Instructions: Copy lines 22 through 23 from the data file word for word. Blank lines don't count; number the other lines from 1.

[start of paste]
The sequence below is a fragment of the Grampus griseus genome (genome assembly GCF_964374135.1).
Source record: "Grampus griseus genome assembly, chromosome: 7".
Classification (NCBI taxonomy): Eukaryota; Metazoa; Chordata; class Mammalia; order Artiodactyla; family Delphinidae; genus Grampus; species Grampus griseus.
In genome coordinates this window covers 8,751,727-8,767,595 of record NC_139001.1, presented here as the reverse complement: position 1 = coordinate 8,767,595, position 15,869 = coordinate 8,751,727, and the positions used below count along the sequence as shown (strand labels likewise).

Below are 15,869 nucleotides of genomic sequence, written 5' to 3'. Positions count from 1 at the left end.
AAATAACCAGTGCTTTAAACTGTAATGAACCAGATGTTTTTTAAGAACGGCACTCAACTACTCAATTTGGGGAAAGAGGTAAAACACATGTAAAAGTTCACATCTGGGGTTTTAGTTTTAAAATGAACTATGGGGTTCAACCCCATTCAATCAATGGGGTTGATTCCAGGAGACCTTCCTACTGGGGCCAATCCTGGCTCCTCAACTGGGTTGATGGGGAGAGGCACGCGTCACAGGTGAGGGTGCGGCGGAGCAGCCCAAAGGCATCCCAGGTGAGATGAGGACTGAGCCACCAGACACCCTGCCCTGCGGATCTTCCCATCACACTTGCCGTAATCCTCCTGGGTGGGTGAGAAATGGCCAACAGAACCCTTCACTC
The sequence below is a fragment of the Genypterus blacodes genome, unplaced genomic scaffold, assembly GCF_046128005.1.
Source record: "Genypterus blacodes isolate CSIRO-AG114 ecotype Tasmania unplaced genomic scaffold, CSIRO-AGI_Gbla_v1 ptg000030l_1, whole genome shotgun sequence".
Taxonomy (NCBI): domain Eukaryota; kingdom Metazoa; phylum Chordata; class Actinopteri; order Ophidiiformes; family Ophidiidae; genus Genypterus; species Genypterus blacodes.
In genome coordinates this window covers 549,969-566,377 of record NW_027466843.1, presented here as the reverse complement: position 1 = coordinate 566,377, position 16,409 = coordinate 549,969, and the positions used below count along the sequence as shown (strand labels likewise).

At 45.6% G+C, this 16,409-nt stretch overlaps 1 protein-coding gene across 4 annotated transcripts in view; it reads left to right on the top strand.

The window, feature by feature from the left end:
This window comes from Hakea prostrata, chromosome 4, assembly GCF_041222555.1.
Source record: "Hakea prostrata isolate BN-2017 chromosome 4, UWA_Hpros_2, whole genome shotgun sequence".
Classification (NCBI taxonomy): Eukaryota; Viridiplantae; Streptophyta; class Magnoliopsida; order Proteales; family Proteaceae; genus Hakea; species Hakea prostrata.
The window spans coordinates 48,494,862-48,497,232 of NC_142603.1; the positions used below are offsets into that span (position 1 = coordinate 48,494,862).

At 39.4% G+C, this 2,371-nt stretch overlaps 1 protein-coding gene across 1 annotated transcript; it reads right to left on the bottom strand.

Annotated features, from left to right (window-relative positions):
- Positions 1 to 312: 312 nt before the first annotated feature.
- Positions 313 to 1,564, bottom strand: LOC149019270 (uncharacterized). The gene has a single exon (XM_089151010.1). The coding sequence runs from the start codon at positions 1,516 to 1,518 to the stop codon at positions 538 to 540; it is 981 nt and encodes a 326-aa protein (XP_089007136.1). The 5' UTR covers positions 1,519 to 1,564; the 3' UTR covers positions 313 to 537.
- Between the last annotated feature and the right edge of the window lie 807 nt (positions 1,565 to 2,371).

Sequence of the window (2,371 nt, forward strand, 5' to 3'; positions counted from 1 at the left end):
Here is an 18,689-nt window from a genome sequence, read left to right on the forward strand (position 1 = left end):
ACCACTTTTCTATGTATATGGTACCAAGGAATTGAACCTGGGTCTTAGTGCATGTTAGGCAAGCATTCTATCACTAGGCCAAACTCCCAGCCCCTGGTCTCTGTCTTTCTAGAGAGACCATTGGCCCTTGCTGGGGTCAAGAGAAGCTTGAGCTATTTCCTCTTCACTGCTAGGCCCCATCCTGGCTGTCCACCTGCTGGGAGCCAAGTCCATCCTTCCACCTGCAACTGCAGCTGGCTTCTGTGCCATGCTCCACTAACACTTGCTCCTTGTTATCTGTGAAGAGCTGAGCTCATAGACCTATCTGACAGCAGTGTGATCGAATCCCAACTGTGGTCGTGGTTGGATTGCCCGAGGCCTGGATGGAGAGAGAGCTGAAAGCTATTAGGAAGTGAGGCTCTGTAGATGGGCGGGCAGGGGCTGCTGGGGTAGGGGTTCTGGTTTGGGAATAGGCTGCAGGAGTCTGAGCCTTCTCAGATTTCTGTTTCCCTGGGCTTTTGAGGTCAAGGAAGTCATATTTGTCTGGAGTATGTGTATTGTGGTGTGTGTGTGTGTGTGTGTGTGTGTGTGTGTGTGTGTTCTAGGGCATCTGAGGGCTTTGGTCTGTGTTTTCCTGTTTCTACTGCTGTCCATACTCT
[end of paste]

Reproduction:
Sequence of the window (2,371 nt, forward strand, 5' to 3'; positions counted from 1 at the left end):
Here is an 18,689-nt window from a genome sequence, read left to right on the forward strand (position 1 = left end):